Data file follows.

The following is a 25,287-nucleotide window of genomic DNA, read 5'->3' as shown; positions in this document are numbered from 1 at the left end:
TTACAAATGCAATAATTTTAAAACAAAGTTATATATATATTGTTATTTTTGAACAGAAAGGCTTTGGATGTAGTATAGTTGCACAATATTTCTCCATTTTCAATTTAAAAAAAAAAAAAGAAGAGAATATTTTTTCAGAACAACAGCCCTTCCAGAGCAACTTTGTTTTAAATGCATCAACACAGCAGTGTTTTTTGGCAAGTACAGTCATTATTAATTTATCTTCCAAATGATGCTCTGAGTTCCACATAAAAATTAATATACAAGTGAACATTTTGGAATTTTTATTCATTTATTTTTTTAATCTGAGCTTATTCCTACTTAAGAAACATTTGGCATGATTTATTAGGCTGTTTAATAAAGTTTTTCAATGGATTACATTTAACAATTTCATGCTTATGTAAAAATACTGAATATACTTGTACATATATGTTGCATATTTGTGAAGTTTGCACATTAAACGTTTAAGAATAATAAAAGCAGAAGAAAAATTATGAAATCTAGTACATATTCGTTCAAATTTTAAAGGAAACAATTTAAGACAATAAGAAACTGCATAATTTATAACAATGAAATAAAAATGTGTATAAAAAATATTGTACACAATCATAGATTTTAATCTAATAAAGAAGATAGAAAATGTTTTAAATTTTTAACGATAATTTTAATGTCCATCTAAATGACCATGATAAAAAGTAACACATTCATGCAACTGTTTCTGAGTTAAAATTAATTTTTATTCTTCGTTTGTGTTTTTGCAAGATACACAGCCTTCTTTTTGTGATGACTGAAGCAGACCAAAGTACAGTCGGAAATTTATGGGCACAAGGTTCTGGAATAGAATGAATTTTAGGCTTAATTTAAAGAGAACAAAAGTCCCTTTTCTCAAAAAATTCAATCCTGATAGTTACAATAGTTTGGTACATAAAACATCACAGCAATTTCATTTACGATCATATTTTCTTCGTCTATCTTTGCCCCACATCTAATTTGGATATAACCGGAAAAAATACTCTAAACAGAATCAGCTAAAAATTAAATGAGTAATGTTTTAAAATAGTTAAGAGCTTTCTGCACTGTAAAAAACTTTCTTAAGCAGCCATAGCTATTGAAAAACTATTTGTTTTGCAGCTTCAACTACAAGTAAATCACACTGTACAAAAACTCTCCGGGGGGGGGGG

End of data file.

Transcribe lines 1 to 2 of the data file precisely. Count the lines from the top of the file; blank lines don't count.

The following is a 25,287-nucleotide window of genomic DNA, read 5'->3' as shown; positions in this document are numbered from 1 at the left end:
TTACAAATGCAATAATTTTAAAACAAAGTTATATATATATTGTTATTTTTGAACAGAAAGGCTTTGGATGTAGTATAGTTGCACAATATTTCTCCATTTTCAATTTAAAAAAAAAAAAAGAAGAGAATATTTTTTCAGAACAACAGCCCTTCCAGAGCAACTTTGTTTTAAATGCATCAACACAGCAGTGTTTTTTGGCAAGTACAGTCATTATTAATTTATCTTCCAAATGATGCTCTGAGTTCCACATAAAAATTAATATACAAGTGAACATTTTGGAATTTTTATTCATTTATTTTTTTAATCTGAGCTTATTCCTACTTAAGAAACATTTGGCATGATTTATTAGGCTGTTTAATAAAGTTTTTCAATGGATTACATTTAACAATTTCATGCTTATGTAAAAATACTGAATATACTTGTACATATATGTTGCATATTTGTGAAGTTTGCACATTAAACGTTTAAGAATAATAAAAGCAGAAGAAAAATTATGAAATCTAGTACATATTCGTTCAAATTTTAAAGGAAACAATTTAAGACAATAAGAAACTGCATAATTTATAACAATGAAATAAAAATGTGTATAAAAAATATTGTACACAATCATAGATTTTAATCTAATAAAGAAGATAGAAAATGTTTTAAATTTTTAACGATAATTTTAATGTCCATCTAAATGACCATGATAAAAAGTAACACATTCATGCAACTGTTTCTGAGTTAAAATTAATTTTTATTCTTCGTTTGTGTTTTTGCAAGATACACAGCCTTCTTTTTGTGATGACTGAAGCAGACCAAAGTACAGTCGGAAATTTATGGGCACAAGGTTCTGGAATAGAATGAATTTTAGGCTTAATTTAAAGAGAACAAAAGTCCCTTTTCTCAAAAAATTCAATCCTGATAGTTACAATAGTTTGGTACATAAAACATCACAGCAATTTCATTTACGATCATATTTTCTTCGTCTATCTTTGCCCCACATCTAATTTGGATATAACCGGAAAAAATACTCTAAACAGAATCAGCTAAAAATTAAATGAGTAATGTTTTAAAATAGTTAAGAGCTTTCTGCACTGTAAAAAACTTTCTTAAGCAGCCATAGCTATTGAAAAACTATTTGTTTTGCAGCTTCAACTACAAGTAAATCACACTGTACAAAAACTCTCCGGGGGGGGGGG